I live in New York City and I am thinking about renovating my kitchen. I’ve heard there are a lot of technical code requirements, and that sometimes you need a permit while other times you don’t. I’ve also heard about huge ranges in construction costs - What do I need to know to make the best choices for my home?
This is a great question, especially since kitchens are the #2 most renovated room in New York City (bathrooms are #1, in case you were curious). It’s important to keep in mind that while I will be discussing city-wide code requirements, individual buildings may have their own additional rules and constraints to consider.
In the blog post “Why Should I Hire an Architect or Interior Designer?”, I touched on New York City’s 3 different classifications of renovation projects - Alt1, Alt2, and Minor Alterations, but let’s take a look at them in more detail:
ALT1: Major alterations that will change use, egress or occupancy, for example:
Changing the number of apartments in a building.
Adding floors on top of a building.
Any change that contradicts the existing certificate of occupancy.
Any change that alters the mean of egress (A continuous and unobstructed path of travel from any occupied portion of a building or structure to a public way, aka street).
ALT2: Multiple types of work, not affecting use, egress or occupancy, for example:
Most interior renovations.
Removing and/or building walls to change the layout of rooms in an apartment.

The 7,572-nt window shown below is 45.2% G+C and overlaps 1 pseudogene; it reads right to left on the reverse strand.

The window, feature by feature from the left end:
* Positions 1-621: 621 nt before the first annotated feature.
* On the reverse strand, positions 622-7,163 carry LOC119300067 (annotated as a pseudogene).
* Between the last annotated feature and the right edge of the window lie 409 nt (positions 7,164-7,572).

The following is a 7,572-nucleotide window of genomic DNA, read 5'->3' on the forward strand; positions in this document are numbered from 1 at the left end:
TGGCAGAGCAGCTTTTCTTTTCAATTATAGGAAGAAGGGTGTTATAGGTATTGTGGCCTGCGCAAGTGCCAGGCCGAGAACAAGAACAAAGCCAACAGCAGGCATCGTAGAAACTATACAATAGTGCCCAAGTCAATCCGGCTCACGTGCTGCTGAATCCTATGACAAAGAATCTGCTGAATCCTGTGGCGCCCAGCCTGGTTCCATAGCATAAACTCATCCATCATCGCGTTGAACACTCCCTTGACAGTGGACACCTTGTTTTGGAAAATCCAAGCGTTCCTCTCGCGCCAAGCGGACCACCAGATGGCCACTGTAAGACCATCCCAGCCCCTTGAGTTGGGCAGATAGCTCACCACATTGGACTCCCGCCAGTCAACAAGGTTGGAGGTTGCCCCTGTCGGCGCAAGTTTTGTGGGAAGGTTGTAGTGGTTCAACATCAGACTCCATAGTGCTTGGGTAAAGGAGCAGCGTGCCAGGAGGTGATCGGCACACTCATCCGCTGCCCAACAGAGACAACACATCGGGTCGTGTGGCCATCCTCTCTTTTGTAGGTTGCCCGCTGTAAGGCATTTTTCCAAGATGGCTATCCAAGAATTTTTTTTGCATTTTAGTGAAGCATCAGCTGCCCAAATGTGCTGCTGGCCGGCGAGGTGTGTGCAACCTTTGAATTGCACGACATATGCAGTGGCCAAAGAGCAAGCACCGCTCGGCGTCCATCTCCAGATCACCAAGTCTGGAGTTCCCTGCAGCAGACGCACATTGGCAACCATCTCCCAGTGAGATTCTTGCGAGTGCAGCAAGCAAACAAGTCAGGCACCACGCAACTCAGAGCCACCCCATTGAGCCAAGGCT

Minor Alterations: Also considered ordinary repairs of limited scope, for example:
Replacing existing electrical fixtures in the same location (you will still need an electrical permit, but not a building alteration permit).
Replacing existing plumbing fixtures in the same location (you will still need a plumbing permit, but not a building alteration permit).
Replacing existing cabinetry/countertops in the same location
Replacing existing finishes, like wood flooring or wall tile.
Removing any portion of a non-load-bearing, non-fire-rated partition limited to the lesser of 50% of a given wall surface or 45 square feet in area, provided the apartment is not located in certain specially designated zoning districts.
Minor alterations that do not in any way affect health or the fire or structural safety of the building or the safe use and operation of the service equipment therein.
On top of the permitting requirements, there are also several codes and regulations that need to be followed. Specifically:
NYC Local Law 58 of 1987, which states that all dwelling units in buildings with elevators shall be adaptable to meet accessibility requirements.
New York City Building Code (NYCBC) which mandates compliance of residential kitchens in elevator buildings with national standard ANSI 117.1, which defines the minimum clearance between all opposing base cabinets, counter tops, appliances, or walls within kitchen work areas as 40 inches min.
National Electrical Code (NEC), which mandates a minimum depth of 36 inches about all electrical equipment and as a path of travel from the front door to said piece of electrical equipment.
So, what does all this mean for your kitchen renovation???
In the words of my sister, it could be a lot of things.